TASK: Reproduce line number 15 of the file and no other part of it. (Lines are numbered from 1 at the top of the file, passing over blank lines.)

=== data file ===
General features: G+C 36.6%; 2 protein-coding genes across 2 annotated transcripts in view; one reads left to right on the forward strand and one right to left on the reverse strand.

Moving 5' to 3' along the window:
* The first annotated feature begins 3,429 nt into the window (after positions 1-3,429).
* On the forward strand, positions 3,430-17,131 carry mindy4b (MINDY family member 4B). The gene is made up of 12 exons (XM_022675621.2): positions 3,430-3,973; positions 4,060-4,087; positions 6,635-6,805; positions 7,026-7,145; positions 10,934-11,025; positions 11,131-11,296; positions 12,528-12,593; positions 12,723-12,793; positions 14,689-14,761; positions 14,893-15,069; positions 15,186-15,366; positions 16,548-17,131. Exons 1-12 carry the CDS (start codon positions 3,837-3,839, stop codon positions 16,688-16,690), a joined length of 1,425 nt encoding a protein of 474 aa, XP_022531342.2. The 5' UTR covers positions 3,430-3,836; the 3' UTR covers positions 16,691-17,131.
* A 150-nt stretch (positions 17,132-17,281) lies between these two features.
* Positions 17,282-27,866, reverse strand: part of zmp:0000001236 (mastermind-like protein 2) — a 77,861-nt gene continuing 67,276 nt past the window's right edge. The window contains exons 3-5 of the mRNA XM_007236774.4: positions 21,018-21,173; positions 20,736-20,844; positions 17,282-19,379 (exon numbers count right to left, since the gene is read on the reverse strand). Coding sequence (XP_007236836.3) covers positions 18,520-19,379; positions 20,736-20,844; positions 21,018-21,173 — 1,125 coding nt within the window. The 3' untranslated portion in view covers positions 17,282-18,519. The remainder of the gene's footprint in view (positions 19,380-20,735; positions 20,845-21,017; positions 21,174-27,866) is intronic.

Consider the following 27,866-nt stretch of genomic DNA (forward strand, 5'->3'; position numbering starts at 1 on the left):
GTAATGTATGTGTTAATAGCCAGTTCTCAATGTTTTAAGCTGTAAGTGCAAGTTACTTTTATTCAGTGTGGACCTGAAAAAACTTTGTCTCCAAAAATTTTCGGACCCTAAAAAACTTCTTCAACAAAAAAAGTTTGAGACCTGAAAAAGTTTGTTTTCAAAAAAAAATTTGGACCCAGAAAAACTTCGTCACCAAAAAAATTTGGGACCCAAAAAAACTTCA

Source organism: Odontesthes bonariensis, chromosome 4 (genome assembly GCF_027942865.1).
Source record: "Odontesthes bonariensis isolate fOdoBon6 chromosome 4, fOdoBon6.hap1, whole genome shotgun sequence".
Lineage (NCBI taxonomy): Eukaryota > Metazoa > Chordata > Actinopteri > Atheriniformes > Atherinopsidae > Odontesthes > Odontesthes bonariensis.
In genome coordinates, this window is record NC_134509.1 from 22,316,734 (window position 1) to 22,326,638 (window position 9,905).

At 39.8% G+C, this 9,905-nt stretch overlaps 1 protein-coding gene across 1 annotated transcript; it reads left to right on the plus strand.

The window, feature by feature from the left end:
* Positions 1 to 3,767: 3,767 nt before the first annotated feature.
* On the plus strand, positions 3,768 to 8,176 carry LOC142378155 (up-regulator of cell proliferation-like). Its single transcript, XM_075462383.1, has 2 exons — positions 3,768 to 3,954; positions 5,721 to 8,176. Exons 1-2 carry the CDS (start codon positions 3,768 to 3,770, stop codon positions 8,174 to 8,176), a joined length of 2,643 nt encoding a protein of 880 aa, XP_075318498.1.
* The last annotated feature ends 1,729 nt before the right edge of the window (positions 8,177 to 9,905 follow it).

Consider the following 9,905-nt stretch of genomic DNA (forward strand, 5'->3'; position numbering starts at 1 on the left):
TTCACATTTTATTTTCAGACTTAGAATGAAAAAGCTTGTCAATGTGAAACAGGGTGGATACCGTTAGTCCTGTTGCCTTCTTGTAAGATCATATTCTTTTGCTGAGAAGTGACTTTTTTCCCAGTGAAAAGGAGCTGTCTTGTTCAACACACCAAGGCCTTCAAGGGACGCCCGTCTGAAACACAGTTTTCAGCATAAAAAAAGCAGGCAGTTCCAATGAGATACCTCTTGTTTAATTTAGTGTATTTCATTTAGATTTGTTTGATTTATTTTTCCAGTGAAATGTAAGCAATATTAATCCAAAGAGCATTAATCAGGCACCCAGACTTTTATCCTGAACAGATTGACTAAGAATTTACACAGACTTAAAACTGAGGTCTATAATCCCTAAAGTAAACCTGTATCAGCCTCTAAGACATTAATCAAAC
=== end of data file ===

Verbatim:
* Positions 1 to 3,767: 3,767 nt before the first annotated feature.